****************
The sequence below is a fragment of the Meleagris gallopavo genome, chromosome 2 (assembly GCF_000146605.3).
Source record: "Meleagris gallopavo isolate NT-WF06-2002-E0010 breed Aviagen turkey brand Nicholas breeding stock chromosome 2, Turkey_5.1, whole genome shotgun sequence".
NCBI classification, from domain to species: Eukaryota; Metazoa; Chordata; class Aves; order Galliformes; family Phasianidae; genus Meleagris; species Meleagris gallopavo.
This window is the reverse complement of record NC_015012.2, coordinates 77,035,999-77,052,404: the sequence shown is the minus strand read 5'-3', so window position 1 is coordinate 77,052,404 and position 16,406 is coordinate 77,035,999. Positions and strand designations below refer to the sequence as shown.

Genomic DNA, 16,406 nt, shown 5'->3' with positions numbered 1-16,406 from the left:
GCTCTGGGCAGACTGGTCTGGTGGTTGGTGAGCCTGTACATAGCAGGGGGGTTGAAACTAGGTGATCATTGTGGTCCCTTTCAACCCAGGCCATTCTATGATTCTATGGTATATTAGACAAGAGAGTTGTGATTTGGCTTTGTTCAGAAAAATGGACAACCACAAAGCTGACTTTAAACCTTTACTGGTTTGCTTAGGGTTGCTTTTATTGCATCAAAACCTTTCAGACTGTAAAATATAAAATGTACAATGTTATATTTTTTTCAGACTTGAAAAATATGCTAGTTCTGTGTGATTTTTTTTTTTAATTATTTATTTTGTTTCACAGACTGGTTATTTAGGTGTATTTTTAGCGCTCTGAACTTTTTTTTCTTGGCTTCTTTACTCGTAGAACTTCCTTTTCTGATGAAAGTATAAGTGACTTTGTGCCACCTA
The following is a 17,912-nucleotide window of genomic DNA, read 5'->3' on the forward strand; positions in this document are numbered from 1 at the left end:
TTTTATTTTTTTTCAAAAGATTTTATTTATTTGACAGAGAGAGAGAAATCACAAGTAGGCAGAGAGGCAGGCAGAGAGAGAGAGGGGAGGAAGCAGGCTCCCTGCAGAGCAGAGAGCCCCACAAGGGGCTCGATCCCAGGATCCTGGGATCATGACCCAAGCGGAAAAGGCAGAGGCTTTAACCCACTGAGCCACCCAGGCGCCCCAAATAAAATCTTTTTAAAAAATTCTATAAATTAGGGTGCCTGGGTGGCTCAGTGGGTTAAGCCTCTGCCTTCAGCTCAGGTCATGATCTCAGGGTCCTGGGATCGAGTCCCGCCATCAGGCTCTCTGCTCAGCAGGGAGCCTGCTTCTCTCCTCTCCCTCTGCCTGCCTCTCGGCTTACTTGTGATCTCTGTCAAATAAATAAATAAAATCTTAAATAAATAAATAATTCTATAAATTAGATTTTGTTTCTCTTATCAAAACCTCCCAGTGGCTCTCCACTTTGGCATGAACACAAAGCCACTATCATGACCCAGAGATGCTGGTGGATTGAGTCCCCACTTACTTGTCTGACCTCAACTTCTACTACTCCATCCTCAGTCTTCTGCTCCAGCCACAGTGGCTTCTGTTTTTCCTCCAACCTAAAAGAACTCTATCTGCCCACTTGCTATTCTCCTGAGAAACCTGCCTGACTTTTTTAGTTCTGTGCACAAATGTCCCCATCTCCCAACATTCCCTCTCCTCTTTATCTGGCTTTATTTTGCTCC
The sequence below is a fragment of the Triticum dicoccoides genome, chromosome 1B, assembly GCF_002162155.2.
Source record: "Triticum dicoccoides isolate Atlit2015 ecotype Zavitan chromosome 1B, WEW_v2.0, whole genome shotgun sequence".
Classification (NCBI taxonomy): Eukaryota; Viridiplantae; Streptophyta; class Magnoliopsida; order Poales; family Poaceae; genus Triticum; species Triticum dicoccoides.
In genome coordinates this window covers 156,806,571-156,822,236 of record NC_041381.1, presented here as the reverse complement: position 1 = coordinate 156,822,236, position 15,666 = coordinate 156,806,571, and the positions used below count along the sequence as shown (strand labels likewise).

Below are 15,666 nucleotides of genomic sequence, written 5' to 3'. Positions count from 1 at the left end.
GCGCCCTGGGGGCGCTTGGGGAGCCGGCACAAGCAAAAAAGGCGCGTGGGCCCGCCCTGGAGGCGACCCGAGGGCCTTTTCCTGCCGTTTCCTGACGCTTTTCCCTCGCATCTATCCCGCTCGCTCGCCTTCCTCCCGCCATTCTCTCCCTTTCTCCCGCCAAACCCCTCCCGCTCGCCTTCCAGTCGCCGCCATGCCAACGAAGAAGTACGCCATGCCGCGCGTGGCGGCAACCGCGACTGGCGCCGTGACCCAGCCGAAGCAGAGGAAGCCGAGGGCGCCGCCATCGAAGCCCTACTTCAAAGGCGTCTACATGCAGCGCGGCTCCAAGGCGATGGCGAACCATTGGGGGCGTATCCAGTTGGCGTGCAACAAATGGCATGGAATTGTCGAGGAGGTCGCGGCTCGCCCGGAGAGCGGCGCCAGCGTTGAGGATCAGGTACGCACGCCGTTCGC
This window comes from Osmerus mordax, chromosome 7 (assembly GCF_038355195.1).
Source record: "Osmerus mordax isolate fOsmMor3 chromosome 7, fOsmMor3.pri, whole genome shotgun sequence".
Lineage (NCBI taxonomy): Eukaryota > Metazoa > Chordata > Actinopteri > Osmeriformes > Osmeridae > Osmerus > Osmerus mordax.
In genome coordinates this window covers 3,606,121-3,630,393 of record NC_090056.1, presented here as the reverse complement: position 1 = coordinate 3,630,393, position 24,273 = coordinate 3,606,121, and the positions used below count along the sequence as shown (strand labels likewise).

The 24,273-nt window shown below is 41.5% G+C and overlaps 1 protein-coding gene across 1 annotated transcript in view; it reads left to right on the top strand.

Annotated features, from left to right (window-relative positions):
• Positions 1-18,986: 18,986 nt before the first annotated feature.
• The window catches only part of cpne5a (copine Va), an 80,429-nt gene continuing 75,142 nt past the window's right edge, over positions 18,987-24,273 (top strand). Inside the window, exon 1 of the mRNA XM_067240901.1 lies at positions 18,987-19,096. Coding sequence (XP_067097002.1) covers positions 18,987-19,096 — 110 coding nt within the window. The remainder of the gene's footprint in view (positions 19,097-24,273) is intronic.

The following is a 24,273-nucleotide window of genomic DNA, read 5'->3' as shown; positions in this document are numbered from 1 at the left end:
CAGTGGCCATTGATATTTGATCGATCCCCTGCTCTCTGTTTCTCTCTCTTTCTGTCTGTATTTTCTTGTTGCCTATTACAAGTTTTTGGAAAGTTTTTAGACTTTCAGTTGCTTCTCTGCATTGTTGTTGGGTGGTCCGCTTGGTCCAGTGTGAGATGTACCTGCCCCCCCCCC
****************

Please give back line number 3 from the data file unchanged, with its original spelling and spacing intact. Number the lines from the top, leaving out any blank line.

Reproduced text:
NCBI classification, from domain to species: Eukaryota; Metazoa; Chordata; class Aves; order Galliformes; family Phasianidae; genus Meleagris; species Meleagris gallopavo.